As found by EconAcademics.org, the blog aggregator for Economics research:
    1. Protecting Workers against Unemployment in Latin America and the Caribbean: Evidence from Argentina
      by Maximo Rossi in Wikiprogress América Latina on 2012-05-22 21:38:00

    Citations

    Citations are extracted by the CitEc Project, subscribe to its RSS feed for this item.
    as


    Cited by:

    1. Alan Finkelstein-Shapiro & Miguel Sarzosa, 2012. "Unemployement Protection for Informal Workers in Latin America and the Caribbean," IDB Publications (Working Papers) 4542, Inter-American Development Bank.
    2. Gerard, Francois & Gonzaga, Gustavo, 2016. "Informal Labor and the Efficiency Cost of Social Programs: Evidence from the Brazilian Unemployment Insurance Program," CEPR Discussion Papers 11485, C.E.P.R. Discussion Papers.
    3. -, 2016. "Protección y formación: instituciones para mejorar la inserción laboral en América Latina y Asia," Libros de la CEPAL, Naciones Unidas Comisión Económica para América Latina y el Caribe (CEPAL), number 140 edited by Cepal.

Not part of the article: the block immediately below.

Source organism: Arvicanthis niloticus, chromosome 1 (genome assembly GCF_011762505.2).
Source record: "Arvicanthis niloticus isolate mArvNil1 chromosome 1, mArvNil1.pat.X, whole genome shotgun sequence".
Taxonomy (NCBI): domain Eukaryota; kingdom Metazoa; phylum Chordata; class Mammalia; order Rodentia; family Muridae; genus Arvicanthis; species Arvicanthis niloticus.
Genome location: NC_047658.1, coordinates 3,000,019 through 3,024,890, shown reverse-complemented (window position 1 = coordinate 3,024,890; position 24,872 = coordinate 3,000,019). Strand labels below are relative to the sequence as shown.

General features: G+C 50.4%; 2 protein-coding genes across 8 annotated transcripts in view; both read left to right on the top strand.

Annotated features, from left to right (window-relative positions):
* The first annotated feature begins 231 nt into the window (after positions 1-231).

4. Janina León C., 2012. "Educación, seguridad social y mercados de trabajo en el Perú," Capítulos de Libros PUCP / Chapters of PUCP books,in: Cecilia Garavito & Ismael Muñoz (ed.), EMPLEO Y PROTECCIÓN SOCIAL, edition 1, chapter 10, pages 331-355 Fondo Editorial - Pontificia Universidad Católica del Perú.
    5. Martin Gonzalez-Rozada & Hernan Ruffo, 2014. "The Effects of Unemployment Insurance Under High Informality: Evidence from Argentina," Department of Economics Working Papers wp201403, Universidad Torcuato Di Tella.
    6. Inés Butler & Gabriela Galassi & Hernán Ruffo, 2016. "Public funding for startups in Argentina: an impact evaluation," Small Business Economics, Springer, vol. 46(2), pages 295-309, February.